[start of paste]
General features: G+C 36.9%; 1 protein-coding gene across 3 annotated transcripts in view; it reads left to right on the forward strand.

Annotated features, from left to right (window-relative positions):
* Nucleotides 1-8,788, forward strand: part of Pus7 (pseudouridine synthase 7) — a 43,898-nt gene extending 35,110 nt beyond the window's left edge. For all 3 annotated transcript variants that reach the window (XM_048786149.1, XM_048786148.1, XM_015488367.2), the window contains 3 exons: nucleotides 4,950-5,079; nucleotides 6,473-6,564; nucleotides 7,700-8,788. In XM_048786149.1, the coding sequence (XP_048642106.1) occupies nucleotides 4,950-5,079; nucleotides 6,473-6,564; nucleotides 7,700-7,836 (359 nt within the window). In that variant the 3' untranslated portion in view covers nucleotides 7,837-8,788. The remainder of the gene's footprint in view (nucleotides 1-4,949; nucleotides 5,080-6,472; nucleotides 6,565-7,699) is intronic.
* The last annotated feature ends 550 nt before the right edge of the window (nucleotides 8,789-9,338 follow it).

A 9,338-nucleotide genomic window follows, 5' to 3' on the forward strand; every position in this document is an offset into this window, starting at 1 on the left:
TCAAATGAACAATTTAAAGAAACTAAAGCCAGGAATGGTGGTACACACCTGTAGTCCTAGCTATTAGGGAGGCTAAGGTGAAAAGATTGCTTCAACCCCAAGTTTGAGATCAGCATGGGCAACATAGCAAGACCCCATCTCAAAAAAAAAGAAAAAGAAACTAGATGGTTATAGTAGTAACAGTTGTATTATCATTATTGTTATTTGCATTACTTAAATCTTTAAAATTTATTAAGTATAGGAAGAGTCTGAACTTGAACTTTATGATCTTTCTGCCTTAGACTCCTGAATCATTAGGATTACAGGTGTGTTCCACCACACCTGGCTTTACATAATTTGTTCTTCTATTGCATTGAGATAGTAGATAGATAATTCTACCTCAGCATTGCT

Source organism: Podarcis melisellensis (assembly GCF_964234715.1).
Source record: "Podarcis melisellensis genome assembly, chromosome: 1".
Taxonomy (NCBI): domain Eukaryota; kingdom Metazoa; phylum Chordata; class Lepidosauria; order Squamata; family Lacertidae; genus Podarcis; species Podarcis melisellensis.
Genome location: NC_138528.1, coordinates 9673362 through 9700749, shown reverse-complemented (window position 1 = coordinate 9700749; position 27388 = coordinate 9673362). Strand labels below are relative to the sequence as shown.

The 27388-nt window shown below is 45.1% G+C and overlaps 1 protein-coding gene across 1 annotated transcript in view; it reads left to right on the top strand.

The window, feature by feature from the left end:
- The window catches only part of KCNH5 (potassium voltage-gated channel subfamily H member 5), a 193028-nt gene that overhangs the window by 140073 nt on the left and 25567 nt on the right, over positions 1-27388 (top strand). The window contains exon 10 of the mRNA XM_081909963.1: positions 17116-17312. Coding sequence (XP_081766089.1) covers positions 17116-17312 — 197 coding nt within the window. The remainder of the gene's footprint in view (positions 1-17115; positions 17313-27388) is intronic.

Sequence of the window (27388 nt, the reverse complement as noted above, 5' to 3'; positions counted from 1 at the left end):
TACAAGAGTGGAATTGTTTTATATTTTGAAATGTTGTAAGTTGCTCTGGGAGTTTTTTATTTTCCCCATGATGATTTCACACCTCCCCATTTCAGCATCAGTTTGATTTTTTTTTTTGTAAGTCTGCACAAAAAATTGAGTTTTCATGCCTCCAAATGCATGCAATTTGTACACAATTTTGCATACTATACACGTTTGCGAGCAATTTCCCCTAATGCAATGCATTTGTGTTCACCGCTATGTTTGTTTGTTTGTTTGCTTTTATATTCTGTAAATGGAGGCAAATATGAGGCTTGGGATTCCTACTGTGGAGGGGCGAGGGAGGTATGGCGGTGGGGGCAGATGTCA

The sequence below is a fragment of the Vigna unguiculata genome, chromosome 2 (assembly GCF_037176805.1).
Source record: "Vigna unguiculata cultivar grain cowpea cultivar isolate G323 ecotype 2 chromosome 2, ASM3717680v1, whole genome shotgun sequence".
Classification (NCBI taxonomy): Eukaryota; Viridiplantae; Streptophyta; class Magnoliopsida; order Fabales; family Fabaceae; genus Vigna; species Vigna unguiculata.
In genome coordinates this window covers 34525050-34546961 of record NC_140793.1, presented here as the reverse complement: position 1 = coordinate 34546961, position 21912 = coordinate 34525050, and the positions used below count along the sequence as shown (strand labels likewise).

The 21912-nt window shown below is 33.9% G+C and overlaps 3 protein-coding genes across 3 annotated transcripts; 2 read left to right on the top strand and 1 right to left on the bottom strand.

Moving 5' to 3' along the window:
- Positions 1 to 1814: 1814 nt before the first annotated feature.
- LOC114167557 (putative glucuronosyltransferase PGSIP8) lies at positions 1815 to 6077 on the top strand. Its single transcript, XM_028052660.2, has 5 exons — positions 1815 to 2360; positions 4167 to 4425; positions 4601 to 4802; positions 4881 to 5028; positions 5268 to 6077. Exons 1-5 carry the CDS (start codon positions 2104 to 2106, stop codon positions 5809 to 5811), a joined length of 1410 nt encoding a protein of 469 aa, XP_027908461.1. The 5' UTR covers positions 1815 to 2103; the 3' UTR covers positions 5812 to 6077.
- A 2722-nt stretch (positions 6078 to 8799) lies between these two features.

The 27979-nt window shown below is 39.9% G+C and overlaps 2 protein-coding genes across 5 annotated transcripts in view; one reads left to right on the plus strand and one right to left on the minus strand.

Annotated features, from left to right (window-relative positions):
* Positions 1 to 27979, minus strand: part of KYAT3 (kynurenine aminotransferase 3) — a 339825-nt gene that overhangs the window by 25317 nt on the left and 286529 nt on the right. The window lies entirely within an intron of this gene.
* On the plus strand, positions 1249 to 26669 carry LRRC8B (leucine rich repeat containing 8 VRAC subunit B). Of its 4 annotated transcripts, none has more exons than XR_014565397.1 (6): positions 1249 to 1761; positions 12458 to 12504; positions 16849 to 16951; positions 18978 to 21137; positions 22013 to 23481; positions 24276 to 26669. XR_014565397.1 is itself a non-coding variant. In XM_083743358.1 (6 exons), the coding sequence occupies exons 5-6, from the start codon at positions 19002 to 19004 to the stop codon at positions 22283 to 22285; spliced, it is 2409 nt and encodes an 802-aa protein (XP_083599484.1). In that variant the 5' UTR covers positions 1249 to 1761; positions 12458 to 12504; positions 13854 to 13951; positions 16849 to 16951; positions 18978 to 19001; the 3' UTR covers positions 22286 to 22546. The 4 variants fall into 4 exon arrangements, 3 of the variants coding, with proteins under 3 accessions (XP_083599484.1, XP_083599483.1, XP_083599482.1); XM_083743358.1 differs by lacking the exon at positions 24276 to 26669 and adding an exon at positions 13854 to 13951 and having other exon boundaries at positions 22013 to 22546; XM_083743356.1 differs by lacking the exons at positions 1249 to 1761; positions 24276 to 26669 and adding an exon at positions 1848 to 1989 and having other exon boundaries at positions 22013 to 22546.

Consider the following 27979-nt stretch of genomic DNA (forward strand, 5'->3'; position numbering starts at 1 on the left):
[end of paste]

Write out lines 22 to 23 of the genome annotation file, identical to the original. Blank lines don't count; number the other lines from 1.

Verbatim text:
- Positions 1 to 1814: 1814 nt before the first annotated feature.
- LOC114167557 (putative glucuronosyltransferase PGSIP8) lies at positions 1815 to 6077 on the top strand. Its single transcript, XM_028052660.2, has 5 exons — positions 1815 to 2360; positions 4167 to 4425; positions 4601 to 4802; positions 4881 to 5028; positions 5268 to 6077. Exons 1-5 carry the CDS (start codon positions 2104 to 2106, stop codon positions 5809 to 5811), a joined length of 1410 nt encoding a protein of 469 aa, XP_027908461.1. The 5' UTR covers positions 1815 to 2103; the 3' UTR covers positions 5812 to 6077.